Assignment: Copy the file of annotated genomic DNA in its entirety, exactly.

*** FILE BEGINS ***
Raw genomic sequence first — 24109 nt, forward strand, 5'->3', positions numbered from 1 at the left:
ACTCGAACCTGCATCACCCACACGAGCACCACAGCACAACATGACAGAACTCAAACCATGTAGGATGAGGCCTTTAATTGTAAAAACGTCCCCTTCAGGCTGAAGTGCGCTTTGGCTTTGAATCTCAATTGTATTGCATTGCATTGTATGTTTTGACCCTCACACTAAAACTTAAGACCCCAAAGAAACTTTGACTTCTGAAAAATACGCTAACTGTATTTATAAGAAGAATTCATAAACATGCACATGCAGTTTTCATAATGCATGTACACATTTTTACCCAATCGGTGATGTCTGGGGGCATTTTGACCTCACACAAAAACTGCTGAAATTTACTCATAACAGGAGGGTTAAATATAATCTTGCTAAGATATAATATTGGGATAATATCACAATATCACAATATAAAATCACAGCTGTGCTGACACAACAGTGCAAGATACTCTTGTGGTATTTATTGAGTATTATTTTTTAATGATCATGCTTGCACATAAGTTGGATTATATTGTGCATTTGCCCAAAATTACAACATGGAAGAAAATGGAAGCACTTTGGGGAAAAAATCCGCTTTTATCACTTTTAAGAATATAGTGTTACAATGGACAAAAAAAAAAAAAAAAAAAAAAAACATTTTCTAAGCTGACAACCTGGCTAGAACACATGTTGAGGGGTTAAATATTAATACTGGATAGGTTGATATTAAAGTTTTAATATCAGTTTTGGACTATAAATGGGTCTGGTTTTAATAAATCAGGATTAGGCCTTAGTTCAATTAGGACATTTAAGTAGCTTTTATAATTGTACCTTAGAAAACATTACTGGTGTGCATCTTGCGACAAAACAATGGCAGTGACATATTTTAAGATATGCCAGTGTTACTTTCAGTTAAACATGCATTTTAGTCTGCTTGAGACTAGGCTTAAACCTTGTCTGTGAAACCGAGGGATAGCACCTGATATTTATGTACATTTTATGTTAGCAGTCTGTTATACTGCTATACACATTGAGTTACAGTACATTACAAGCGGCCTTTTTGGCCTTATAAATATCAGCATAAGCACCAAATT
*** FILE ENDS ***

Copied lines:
Raw genomic sequence first — 24109 nt, forward strand, 5'->3', positions numbered from 1 at the left:
ACTCGAACCTGCATCACCCACACGAGCACCACAGCACAACATGACAGAACTCAAACCATGTAGGATGAGGCCTTTAATTGTAAAAACGTCCCCTTCAGGCTGAAGTGCGCTTTGGCTTTGAATCTCAATTGTATTGCATTGCATTGTATGTTTTGACCCTCACACTAAAACTTAAGACCCCAAAGAAACTTTGACTTCTGAAAAATACGCTAACTGTATTTATAAGAAGAATTCATAAACATGCACATGCAGTTTTCATAATGCATGTACACATTTTTACCCAATCGGTGATGTCTGGGGGCATTTTGACCTCACACAAAAACTGCTGAAATTTACTCATAACAGGAGGGTTAAATATAATCTTGCTAAGATATAATATTGGGATAATATCACAATATCACAATATAAAATCACAGCTGTGCTGACACAACAGTGCAAGATACTCTTGTGGTATTTATTGAGTATTATTTTTTAATGATCATGCTTGCACATAAGTTGGATTATATTGTGCATTTGCCCAAAATTACAACATGGAAGAAAATGGAAGCACTTTGGGGAAAAAATCCGCTTTTATCACTTTTAAGAATATAGTGTTACAATGGACAAAAAAAAAAAAAAAAAAAAAAAACATTTTCTAAGCTGACAACCTGGCTAGAACACATGTTGAGGGGTTAAATATTAATACTGGATAGGTTGATATTAAAGTTTTAATATCAGTTTTGGACTATAAATGGGTCTGGTTTTAATAAATCAGGATTAGGCCTTAGTTCAATTAGGACATTTAAGTAGCTTTTATAATTGTACCTTAGAAAACATTACTGGTGTGCATCTTGCGACAAAACAATGGCAGTGACATATTTTAAGATATGCCAGTGTTACTTTCAGTTAAACATGCATTTTAGTCTGCTTGAGACTAGGCTTAAACCTTGTCTGTGAAACCGAGGGATAGCACCTGATATTTATGTACATTTTATGTTAGCAGTCTGTTATACTGCTATACACATTGAGTTACAGTACATTACAAGCGGCCTTTTTGGCCTTATAAATATCAGCATAAGCACCAAATT